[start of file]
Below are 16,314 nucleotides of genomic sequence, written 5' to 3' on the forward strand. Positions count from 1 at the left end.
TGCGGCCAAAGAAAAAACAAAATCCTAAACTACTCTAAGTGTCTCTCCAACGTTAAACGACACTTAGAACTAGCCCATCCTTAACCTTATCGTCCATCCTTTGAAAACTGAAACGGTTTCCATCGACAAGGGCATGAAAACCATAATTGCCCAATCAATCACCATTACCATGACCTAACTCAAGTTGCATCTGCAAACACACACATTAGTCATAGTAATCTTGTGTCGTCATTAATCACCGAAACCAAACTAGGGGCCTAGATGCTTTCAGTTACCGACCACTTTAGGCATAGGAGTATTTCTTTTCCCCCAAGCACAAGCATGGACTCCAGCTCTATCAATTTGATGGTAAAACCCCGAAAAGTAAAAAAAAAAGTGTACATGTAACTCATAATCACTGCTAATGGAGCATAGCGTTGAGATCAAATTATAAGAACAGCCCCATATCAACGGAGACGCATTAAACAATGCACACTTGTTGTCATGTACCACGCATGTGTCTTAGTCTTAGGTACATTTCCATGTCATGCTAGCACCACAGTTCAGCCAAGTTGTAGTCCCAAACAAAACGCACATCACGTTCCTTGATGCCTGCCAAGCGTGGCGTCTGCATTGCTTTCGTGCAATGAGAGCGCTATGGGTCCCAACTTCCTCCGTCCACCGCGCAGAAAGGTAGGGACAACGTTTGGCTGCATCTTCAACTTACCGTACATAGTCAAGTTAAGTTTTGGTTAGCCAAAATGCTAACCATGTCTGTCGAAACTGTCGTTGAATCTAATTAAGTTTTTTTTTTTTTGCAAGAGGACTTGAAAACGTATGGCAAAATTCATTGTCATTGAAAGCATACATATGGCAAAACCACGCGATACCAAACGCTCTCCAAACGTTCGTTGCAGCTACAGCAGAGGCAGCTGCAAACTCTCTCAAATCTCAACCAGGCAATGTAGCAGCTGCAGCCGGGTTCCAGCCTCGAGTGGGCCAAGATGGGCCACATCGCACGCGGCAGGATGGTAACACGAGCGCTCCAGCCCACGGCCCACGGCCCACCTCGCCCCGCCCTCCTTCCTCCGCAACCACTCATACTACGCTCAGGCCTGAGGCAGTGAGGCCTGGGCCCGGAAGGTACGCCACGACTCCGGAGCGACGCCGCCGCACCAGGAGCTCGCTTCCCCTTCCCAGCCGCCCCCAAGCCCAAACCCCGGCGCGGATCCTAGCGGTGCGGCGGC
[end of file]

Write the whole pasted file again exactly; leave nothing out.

Below are 16,314 nucleotides of genomic sequence, written 5' to 3' on the forward strand. Positions count from 1 at the left end.
TGCGGCCAAAGAAAAAACAAAATCCTAAACTACTCTAAGTGTCTCTCCAACGTTAAACGACACTTAGAACTAGCCCATCCTTAACCTTATCGTCCATCCTTTGAAAACTGAAACGGTTTCCATCGACAAGGGCATGAAAACCATAATTGCCCAATCAATCACCATTACCATGACCTAACTCAAGTTGCATCTGCAAACACACACATTAGTCATAGTAATCTTGTGTCGTCATTAATCACCGAAACCAAACTAGGGGCCTAGATGCTTTCAGTTACCGACCACTTTAGGCATAGGAGTATTTCTTTTCCCCCAAGCACAAGCATGGACTCCAGCTCTATCAATTTGATGGTAAAACCCCGAAAAGTAAAAAAAAAAGTGTACATGTAACTCATAATCACTGCTAATGGAGCATAGCGTTGAGATCAAATTATAAGAACAGCCCCATATCAACGGAGACGCATTAAACAATGCACACTTGTTGTCATGTACCACGCATGTGTCTTAGTCTTAGGTACATTTCCATGTCATGCTAGCACCACAGTTCAGCCAAGTTGTAGTCCCAAACAAAACGCACATCACGTTCCTTGATGCCTGCCAAGCGTGGCGTCTGCATTGCTTTCGTGCAATGAGAGCGCTATGGGTCCCAACTTCCTCCGTCCACCGCGCAGAAAGGTAGGGACAACGTTTGGCTGCATCTTCAACTTACCGTACATAGTCAAGTTAAGTTTTGGTTAGCCAAAATGCTAACCATGTCTGTCGAAACTGTCGTTGAATCTAATTAAGTTTTTTTTTTTTTGCAAGAGGACTTGAAAACGTATGGCAAAATTCATTGTCATTGAAAGCATACATATGGCAAAACCACGCGATACCAAACGCTCTCCAAACGTTCGTTGCAGCTACAGCAGAGGCAGCTGCAAACTCTCTCAAATCTCAACCAGGCAATGTAGCAGCTGCAGCCGGGTTCCAGCCTCGAGTGGGCCAAGATGGGCCACATCGCACGCGGCAGGATGGTAACACGAGCGCTCCAGCCCACGGCCCACGGCCCACCTCGCCCCGCCCTCCTTCCTCCGCAACCACTCATACTACGCTCAGGCCTGAGGCAGTGAGGCCTGGGCCCGGAAGGTACGCCACGACTCCGGAGCGACGCCGCCGCACCAGGAGCTCGCTTCCCCTTCCCAGCCGCCCCCAAGCCCAAACCCCGGCGCGGATCCTAGCGGTGCGGCGGC